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Commentary: Tune in to 2008 before it's too late

  • Story Highlights
  • Columnist: It's ridiculous for people to say they don't have time for 2008 election
  • Presidency is about more than war, it's about Supreme Court, Roland Martin says
  • Martin: Evidence shows a hundred votes here or there can make a big difference
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By Roland S. Martin
CNN Contributor
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(CNN) -- Forgive me for being a bit cranky. A week ago, I had three wisdom teeth removed, and with all the prescriptions and tight stitches in my mouth, I've been unable to do any radio or TV this past week, and that has me all wound up.


Roland S. Martin asks what's more important: the 2008 presidential election or the return of "American Idol"?

But I've gotta get a few things off my chest, and none is more important than this ridiculous sentiment that people don't have time to worry about the presidential race and that it's too early to spend an inordinate amount of time worrying about the candidates.

Folks, that's about as dumb a comment as any I've heard.

Oh, I know we're all so busy with our lives, but really, does it make sense that we spend more time fantasizing about our dream car than investigating who the next president of the United States will be?

You might say I get paid to be wrapped up in all of this stuff. And while that might be true, I'm not checking every five minutes and recording all the Sunday morning news shows. But when I see research that suggests the average person spends five minutes a month -- total -- on the presidential race, I go stir crazy.

Here we are in a war that is costing $275 million a day, and we don't have any clue when it will end, and we have more things to be concerned with?

President Bush vetoed a children's health care bill that would have expanded spending by $35 billion over five years, but the Republican-led Congress passed a prescription drug bill a couple years ago that cost $100 billion more than advertised. Hey, maybe if we had gotten the full truth then, we could pay for the State Children's Health Insurance Program.

We have an illegal immigration problem that is out of control. The borders aren't secure, big business is grabbing as much cheap labor as possible, and our attention is more on whether to buy a 45-inch or 50-inch high-definition TV for Christmas?

For three hours a day on WVON in Chicago, I host a daily radio show and try to give people as much information as possible. Why? Because in a year, we'll be voting on the president of the United States! You know, the person who can decide whether our troops invade another country or not?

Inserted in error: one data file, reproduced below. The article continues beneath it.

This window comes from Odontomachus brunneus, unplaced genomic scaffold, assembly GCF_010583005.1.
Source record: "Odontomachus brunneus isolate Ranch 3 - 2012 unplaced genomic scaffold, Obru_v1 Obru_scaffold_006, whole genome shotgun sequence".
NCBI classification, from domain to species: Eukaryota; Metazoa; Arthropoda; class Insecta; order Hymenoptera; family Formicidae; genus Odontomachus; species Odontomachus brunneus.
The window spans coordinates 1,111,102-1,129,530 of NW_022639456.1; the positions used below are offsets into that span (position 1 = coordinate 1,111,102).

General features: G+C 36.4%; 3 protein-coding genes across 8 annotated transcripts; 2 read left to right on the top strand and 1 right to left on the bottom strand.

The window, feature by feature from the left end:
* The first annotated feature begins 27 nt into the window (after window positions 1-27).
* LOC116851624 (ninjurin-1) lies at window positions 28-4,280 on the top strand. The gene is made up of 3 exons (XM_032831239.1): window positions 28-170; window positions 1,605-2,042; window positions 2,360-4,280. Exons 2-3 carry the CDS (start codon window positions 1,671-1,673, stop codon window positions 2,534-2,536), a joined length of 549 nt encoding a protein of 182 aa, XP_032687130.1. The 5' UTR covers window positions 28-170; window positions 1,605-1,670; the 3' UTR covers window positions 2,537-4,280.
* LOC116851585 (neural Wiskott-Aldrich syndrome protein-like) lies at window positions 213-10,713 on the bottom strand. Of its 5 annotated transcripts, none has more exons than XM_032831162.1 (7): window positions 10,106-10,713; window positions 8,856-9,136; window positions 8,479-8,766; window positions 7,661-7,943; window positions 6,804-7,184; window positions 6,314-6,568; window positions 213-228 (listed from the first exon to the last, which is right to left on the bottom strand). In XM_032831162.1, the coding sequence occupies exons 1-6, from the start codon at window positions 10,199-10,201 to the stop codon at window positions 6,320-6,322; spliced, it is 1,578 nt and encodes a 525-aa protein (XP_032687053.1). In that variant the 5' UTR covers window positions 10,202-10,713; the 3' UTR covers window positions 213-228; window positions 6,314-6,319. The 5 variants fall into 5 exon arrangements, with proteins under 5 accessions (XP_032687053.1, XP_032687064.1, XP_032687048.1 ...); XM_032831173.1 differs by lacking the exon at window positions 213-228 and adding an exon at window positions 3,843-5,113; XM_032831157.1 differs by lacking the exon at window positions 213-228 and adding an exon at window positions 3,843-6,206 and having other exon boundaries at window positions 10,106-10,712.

But the presidency goes beyond just the war.

Anyone thought of the Supreme Court? I'm reading a great book by my CNN colleague Jeffrey Toobin called "The Nine: Inside the Secret World of the Supreme Court." Even though the Senate votes to confirm a justice, it is the president who chooses one of the nine most important jobs in the world.

Some expect the next president to choose three justices. And with the court on the cusp of having a solid conservative majority, evangelicals and conservatives are salivating at the chance of overturning Roe v. Wade. That also could drive liberals and women to the polls to push their candidate into the White House. That's a pretty big deal.

What am I trying to say? This next election has huge implications, and we all should be more actively engaged. With candidates running a year ahead of time, spending millions of dollars and offering more policy positions, Web sites and talking points than ever before, no one can suggest they never had a chance to get to know Sens. Hillary Clinton and Barack Obama, former Sens. John Edwards and Fred Thompson, former New York Mayor Rudy Giuliani and former Gov. Mitt Romney of Massachusetts.

Each and every person should be asking his friends, family, church members and, yes, co-workers where they stand on the presidential race. If someone says, "I don't know much," point them in the right direction.

It would be great to see upward of 70 percent or 80 percent of Americans casting votes in the national election. But we'll never get there if people don't care.

And for that person who keeps saying, "My vote doesn't count," I say, "That's a bunch of crap." Whether it's a House or Senate race or even the race for the White House, the evidence is there that a few hundred votes here or there can make a huge difference.

The first primary begins in January. That's also when Fox's "American Idol" returns to the airwaves. The winner of that show gets a recording deal. The winner of the presidential election is the "leader of the free world."

Which do you think is more important to the future of your children?

Roland S. Martin is a nationally award-winning journalist and CNN contributor. Martin is studying to receive his master's degree in Christian communications at Louisiana Baptist University, and he is the author of "Listening to the Spirit Within: 50 Perspectives on Faith." You can read more of his columns at

The opinions expressed in this commentary are solely those of the writer. E-mail to a friend E-mail to a friend

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